The Phil Robertson Scandal!
If you haven’t been on the internet in a week, I’ll try to catch you up quickly about the Phil Robertson Scandal!!!!
If you have been following this mess, skip to the next headline.
Why is This the Scandal to Unite Christians in Umbrage?
Naturally, such comments from a TV personality will be a lightning rod for supporters of the LGBT community.
But why on earth are Christians uniting to defend him? Why am I writing a 2nd blog on the subject?
If we step back and think about it, even if you support Phil, you almost certainly don’t approve of the way in which he made the comments. Best case scenario, you would admit it was unwise to make such comments in GQ. If, a week ago, someone told me that an interview with Phil Robertson was going to be published in GQ, I would have thought to myself, “That’s not going to go well.”
- A public figure being dragged over the coals for making anti-homosexual comments…not news
- GLAAD demanding someone being fired for their words…not news
- The media being extremely intolerant to intolerant words…not news
The Piece Everyone Seems to Be Missing
As I mentioned before, my Facebook feed has been a non-stop stream of Phil Robertson debate the last two days. Buried deep in one of the many battles over Phil, a friend of mine from church made a comment which I think exposes the emotion behind the action:
For the millions of Christians, like myself, we read Phil’s words and, while we didn’t agree with HOW he communicated his message, we agreed with the belief(s) he was trying to communicate.
We didn’t agree with the HOW, but we did agree with the WHAT
However, the discussion in the media and online hasn’t been, “Phil Robertson is a creepy, blunt jerk.” If it had been, the debate would have been over the HOW he stated his beliefs. There certainly has been some discussion on the matter, but it’s hardly the primary topic of conversation.
Instead, Phil was labeled: bigot, discriminatory, anti-homosexual, hate-filled, and vile (This one could apply to the how). All of those apply to WHAT he said.
So, if I agree with WHAT Phil was communicating:
- Does that make me a bigot?
- Do you think I’m hate-filled?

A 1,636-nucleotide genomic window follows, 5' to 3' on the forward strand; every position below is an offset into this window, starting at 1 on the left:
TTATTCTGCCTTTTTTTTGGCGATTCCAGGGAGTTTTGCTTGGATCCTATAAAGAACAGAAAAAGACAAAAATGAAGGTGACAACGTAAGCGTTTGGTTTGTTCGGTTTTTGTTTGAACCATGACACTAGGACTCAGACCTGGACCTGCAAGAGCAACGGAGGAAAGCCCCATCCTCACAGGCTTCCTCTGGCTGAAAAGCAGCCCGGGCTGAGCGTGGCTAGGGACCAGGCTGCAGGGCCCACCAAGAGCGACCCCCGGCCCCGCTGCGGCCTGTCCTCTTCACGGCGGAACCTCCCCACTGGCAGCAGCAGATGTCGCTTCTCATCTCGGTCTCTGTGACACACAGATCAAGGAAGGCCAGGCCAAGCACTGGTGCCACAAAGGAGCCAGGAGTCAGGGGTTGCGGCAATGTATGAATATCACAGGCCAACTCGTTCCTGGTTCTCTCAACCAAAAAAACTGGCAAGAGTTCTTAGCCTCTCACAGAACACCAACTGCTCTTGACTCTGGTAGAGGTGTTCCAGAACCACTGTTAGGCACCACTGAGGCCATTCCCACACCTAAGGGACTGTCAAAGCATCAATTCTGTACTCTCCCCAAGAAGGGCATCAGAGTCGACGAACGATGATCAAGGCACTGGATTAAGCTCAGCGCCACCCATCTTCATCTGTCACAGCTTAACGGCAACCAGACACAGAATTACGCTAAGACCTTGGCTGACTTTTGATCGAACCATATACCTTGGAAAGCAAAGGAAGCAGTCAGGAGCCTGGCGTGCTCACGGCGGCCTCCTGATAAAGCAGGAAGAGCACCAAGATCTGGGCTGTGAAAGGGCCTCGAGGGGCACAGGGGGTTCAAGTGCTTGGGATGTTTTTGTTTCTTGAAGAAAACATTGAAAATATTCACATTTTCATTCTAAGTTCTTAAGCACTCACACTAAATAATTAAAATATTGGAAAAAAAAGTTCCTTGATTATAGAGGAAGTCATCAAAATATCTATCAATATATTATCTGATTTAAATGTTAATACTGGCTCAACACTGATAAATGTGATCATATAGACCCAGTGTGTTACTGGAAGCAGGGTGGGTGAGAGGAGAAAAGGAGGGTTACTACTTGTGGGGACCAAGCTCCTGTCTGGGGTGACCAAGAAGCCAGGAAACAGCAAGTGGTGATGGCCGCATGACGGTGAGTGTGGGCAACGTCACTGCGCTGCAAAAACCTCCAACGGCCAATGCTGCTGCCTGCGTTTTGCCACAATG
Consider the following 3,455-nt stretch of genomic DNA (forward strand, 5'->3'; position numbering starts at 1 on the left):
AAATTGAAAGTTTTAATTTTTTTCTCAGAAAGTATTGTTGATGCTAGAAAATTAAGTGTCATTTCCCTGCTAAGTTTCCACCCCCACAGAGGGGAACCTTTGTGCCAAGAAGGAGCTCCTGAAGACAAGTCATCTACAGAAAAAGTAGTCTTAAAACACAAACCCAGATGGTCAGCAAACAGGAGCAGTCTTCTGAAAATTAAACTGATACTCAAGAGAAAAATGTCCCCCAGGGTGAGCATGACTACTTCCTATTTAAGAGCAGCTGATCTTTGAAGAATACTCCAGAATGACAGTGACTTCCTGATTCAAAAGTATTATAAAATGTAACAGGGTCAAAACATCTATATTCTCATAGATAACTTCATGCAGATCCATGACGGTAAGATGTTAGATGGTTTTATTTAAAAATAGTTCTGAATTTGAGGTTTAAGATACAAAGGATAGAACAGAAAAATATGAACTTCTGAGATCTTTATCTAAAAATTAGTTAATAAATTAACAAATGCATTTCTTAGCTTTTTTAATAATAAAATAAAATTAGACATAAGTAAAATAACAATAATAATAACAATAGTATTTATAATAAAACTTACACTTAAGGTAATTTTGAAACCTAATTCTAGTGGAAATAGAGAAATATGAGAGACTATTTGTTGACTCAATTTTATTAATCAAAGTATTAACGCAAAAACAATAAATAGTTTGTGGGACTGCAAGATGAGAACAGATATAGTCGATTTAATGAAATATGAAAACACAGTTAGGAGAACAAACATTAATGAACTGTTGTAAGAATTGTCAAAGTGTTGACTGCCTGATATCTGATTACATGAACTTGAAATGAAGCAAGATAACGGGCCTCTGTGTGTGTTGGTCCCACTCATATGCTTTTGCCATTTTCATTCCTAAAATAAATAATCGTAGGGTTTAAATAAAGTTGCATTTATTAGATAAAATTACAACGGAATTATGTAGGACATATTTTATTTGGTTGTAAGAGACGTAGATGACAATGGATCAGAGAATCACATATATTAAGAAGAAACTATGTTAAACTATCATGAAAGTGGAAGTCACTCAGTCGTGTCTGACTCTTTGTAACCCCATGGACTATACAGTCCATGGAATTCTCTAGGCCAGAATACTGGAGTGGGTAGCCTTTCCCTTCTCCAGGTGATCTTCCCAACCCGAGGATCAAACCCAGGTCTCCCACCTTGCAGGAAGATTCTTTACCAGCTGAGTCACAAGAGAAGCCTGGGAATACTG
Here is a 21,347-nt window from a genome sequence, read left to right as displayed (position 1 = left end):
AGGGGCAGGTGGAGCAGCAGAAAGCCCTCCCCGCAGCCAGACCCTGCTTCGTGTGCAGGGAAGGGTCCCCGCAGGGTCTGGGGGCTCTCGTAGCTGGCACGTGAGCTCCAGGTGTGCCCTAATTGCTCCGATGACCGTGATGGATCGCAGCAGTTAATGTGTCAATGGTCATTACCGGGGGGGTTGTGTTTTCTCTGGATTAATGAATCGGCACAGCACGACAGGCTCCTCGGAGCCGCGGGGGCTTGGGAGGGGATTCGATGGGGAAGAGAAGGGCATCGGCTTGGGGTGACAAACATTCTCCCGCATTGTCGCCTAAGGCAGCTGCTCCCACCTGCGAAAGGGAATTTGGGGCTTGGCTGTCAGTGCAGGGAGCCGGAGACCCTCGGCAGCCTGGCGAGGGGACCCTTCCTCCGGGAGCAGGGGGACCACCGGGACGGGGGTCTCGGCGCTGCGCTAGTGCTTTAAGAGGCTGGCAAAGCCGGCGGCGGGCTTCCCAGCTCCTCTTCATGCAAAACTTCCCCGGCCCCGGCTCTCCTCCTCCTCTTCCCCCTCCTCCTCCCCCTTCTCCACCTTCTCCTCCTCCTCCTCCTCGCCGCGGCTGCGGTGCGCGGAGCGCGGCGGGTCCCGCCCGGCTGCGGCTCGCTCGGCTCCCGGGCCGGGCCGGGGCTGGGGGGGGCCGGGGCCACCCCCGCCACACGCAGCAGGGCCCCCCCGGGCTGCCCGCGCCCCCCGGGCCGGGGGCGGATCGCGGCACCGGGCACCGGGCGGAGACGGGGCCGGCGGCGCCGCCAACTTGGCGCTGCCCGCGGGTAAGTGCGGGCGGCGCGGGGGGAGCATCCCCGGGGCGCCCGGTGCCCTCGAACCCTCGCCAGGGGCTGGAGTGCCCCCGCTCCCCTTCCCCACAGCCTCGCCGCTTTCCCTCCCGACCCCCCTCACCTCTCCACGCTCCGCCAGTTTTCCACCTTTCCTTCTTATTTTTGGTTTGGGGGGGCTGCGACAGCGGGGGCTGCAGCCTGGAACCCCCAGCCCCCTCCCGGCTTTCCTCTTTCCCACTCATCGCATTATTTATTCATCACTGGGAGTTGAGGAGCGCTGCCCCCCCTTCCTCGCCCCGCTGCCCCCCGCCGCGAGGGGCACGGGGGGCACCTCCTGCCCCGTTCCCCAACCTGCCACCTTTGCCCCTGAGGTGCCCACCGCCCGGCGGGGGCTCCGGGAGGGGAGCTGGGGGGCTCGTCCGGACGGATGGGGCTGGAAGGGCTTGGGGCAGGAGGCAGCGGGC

- Am I anti-homosexual?
- Am I discriminatory?
- Am I vile?
If I believe what Phil believes (or something similar), you’re calling me all of those terms.
By defending Phil, I’m defending myself.
I want to be able to state my religious beliefs without being suspended from my job.
I want people to understand my beliefs and not just see a caricature of what I believe.The reason Phil was the person we rallied behind was because he comes off as a down to earth (maybe too down to earth). He wasn’t reciting talking points or rehearsed words. He was just talking and stated somethings in an ill-conceived manner in an ill-conceived interview. Sometimes I do that too.I don’t want Phil being attacked for stating his beliefs foolishly because I don’t want to be attacked for stating my beliefs foolishly
The lesson in all of this, regardless of your position:
BE CAREFUL WITH YOUR WORDS!
- Phil was careless with his words, and the pro-LGBT community went ballistic.
- LGBT supporters were careless with their words, and the Evangelical community went ballistic.
When talking on a subject which is deeply personal and highly controversial, we must be extremely careful with HOW we say things. Likewise, when disagreeing with someone, when you use inflammatory language, not surprisingly, you start a fire.
It’s easy to speak in extremes about celebrities, but we must stop and consider their beliefs are held by people we know. An assault on their character has huge implications for what we’re saying about the people around us.